I hope that the new clause is clear. First, it would remove financial exclusion from bankruptcy for people on means-tested benefits and tax credits by exempting them from paying court and deposit fees. Secondly, it would help people on low incomes to pay those fees by allowing for remission of all or part of those fees and providing for payment by instalments. Thirdly, it attempts to deal with the situation when both people in a couple find it appropriate to apply for bankruptcy at the same time. All that is against the background of an enormous growth in the financial advice given by citizens advice bureaux. They have seen a 39 per cent. increase in consumer credit debt problems in the past four years alone. Last year, they advised on debt and equivalent problems totalling £1.2 billion, so they know what they are talking about.

Almost by definition, citizens advice bureaux advise people who perhaps cannot afford to, or would not usually see, an accountant or an insolvency practitioner but who are at their wits' end because they cannot find a way through the debts that they have accumulated. For many people whom they advise, bankruptcy is the only way to obtain a fresh start. They also say that the administration order process in the county court does not apply if someone owes more than £5,000 or has debts that are not the subject of county court judgments.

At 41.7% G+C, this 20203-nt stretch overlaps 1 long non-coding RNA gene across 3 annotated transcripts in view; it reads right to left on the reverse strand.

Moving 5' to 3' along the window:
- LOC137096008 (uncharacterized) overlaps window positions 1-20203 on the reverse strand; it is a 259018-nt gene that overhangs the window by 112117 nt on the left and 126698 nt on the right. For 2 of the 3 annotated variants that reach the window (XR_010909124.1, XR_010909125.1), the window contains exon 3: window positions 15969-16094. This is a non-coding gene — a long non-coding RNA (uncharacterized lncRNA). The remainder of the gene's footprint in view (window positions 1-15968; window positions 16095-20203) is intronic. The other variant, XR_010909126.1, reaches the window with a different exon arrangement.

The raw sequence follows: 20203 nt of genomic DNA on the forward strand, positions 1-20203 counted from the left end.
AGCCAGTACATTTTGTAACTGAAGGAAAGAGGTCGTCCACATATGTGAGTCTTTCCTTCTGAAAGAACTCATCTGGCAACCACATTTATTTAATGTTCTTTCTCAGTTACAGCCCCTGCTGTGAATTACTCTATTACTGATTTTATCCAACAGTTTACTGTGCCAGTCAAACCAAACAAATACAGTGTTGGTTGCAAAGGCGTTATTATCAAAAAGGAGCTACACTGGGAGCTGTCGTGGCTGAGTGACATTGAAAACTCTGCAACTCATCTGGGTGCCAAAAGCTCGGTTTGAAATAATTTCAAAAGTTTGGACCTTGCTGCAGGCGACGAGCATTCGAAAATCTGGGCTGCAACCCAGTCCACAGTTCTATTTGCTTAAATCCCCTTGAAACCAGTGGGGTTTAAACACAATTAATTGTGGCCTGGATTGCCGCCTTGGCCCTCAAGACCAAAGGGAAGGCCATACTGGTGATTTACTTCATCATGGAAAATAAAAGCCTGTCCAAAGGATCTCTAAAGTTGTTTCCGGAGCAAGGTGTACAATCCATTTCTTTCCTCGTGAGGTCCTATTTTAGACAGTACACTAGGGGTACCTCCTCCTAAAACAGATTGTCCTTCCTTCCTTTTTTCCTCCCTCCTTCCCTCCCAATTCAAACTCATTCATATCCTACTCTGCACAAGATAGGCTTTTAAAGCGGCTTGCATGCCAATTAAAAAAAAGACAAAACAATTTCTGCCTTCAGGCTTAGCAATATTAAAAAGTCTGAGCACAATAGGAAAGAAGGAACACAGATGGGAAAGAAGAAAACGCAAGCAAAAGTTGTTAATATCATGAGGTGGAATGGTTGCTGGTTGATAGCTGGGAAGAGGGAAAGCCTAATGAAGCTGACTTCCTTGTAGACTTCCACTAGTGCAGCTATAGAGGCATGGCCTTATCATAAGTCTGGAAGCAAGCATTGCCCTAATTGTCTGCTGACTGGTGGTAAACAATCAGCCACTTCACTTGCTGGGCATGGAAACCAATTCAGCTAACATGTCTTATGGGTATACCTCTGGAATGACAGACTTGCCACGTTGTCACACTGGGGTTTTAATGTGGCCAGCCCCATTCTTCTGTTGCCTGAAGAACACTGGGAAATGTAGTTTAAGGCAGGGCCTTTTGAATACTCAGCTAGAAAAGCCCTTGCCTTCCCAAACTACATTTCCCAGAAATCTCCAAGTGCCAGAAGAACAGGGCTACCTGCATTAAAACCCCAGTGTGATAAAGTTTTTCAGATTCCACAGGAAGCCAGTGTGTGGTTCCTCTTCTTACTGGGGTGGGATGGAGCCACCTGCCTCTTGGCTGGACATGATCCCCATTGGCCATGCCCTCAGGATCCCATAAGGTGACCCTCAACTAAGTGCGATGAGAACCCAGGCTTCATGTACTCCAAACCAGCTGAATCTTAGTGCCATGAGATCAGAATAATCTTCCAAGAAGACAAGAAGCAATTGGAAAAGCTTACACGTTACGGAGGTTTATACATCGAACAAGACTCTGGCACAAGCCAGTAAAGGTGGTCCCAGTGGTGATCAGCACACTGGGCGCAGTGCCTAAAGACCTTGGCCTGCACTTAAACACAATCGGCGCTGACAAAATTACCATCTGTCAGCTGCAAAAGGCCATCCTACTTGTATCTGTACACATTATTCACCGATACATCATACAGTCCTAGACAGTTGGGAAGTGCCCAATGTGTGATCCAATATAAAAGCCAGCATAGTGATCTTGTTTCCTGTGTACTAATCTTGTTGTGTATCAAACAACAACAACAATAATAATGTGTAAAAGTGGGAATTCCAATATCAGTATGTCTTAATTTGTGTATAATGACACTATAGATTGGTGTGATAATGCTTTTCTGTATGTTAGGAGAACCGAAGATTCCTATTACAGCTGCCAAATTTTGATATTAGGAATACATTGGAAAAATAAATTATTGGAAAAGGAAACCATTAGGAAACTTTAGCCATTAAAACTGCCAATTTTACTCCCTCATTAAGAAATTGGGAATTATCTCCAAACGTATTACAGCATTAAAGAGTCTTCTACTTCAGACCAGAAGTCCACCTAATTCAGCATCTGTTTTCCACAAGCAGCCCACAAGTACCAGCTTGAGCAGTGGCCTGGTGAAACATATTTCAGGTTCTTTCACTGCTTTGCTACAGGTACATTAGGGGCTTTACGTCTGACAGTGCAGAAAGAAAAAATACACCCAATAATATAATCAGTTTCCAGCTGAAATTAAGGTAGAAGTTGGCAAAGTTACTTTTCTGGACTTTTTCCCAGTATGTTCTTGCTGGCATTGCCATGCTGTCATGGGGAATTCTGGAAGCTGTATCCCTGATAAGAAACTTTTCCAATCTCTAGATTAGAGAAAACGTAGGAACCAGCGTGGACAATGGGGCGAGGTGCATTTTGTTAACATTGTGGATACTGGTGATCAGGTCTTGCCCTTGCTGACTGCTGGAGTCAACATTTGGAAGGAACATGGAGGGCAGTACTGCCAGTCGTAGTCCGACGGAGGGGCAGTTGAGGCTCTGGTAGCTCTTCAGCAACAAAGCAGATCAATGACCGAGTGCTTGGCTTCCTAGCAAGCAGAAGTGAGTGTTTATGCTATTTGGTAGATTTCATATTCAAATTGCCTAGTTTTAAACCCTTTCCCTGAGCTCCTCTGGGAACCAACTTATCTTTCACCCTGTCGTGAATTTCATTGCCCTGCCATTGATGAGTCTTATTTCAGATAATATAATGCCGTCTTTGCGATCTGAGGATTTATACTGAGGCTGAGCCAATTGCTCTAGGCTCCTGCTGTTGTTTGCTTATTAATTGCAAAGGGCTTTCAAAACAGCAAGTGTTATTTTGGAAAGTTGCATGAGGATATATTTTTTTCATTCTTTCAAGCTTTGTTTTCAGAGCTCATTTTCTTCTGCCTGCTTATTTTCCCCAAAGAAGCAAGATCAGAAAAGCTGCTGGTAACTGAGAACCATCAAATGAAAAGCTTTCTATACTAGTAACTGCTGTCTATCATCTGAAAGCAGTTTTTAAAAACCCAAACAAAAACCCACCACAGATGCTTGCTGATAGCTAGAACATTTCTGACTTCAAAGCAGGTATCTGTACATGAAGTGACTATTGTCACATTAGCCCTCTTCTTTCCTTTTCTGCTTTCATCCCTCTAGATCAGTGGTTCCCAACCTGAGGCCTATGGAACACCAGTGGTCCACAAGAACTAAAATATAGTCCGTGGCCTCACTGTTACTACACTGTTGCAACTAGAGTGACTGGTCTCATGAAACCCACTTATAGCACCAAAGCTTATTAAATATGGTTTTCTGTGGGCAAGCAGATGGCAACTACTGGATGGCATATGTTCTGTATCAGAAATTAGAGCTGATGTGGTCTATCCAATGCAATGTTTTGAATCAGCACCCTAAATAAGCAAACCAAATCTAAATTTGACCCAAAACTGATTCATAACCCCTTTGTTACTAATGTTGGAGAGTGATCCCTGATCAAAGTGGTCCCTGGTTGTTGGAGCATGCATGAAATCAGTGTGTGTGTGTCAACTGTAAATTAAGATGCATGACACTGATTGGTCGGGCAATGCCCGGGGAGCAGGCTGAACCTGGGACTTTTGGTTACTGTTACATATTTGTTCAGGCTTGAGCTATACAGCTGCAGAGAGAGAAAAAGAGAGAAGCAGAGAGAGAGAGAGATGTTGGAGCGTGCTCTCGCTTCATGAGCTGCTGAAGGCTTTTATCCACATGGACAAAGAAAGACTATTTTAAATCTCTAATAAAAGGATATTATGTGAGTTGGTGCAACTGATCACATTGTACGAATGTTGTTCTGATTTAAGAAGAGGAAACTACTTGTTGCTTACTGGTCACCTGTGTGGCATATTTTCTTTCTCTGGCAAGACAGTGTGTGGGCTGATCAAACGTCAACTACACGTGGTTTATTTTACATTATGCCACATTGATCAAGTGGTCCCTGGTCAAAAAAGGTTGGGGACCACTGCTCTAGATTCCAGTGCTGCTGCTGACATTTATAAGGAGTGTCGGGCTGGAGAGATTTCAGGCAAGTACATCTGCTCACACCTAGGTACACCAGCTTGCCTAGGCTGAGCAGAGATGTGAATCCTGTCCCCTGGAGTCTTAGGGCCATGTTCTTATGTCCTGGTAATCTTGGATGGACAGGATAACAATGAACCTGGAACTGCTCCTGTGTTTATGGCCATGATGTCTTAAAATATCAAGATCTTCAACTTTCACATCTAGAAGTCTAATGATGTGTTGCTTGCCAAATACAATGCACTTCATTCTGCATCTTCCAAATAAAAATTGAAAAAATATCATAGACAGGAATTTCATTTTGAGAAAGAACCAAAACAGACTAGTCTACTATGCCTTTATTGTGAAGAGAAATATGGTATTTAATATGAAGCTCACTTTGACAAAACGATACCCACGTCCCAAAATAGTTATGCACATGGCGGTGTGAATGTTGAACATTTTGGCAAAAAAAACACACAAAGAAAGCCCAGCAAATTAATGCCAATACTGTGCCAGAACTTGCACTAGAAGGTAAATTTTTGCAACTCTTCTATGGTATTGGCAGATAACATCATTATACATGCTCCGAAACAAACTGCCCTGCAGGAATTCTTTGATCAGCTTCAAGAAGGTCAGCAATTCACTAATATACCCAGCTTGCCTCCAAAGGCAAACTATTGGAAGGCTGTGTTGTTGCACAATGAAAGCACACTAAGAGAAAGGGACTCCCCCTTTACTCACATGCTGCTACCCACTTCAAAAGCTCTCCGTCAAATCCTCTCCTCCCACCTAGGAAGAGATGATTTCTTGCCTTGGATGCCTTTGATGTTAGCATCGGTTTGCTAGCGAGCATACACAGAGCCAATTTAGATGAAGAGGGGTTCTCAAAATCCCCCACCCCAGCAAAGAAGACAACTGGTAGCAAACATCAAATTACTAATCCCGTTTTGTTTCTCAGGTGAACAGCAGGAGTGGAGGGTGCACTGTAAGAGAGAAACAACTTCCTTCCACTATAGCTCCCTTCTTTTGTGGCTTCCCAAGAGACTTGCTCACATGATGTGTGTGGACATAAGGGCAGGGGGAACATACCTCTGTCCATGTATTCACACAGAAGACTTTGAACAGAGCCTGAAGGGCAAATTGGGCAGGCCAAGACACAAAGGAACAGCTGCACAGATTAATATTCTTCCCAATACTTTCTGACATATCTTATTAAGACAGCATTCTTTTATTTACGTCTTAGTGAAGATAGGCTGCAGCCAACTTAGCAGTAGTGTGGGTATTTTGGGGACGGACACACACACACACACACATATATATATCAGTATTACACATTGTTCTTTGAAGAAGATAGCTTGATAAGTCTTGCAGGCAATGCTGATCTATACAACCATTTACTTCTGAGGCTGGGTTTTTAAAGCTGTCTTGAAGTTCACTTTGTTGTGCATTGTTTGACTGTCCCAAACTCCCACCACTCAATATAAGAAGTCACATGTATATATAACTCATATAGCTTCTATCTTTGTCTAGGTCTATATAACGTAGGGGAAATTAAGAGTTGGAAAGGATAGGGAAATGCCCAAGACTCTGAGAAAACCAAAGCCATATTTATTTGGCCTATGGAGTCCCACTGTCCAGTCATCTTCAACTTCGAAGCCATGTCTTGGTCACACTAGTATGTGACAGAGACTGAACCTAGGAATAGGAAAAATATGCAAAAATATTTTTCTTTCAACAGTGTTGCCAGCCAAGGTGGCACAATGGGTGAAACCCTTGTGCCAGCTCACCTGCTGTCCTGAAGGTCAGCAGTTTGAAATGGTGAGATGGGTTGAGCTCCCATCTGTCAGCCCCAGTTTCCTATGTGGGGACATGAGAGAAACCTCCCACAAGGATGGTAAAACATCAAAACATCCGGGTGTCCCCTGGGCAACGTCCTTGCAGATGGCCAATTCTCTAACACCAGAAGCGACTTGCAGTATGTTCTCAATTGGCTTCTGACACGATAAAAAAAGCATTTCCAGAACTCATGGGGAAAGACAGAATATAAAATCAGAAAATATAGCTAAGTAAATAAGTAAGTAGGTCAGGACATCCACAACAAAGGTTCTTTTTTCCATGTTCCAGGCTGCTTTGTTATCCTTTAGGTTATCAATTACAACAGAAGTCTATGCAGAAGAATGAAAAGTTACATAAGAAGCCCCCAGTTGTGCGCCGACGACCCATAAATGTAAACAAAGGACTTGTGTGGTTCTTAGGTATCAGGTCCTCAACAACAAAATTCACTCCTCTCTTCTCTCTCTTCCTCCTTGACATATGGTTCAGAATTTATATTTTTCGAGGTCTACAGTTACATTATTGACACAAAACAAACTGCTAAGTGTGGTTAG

Typically, citizens advice bureaux advise people who have debts of £10,000 or more, and I gave one of their worst examples of that in Committee. A local authority tenant, who was employed, managed to run up debts of £33,000. She went to the CAB after considering committing suicide and being depressed about the problem. It advised her that bankruptcy was the best option because otherwise it would take her at least 20 years to repay the debts. The official receiver decided not to make an income payment order or to sell any of her goods. In that legitimate case, a weight was lifted off the shoulders of that lady who, for whatever reason, ran up debts that she had no way of repaying. Another CAB in Sussex dealt with a case in which a £5,000 loan grew to more than £18,000. That caused enormous stress and again the person involved was advised to go bankrupt.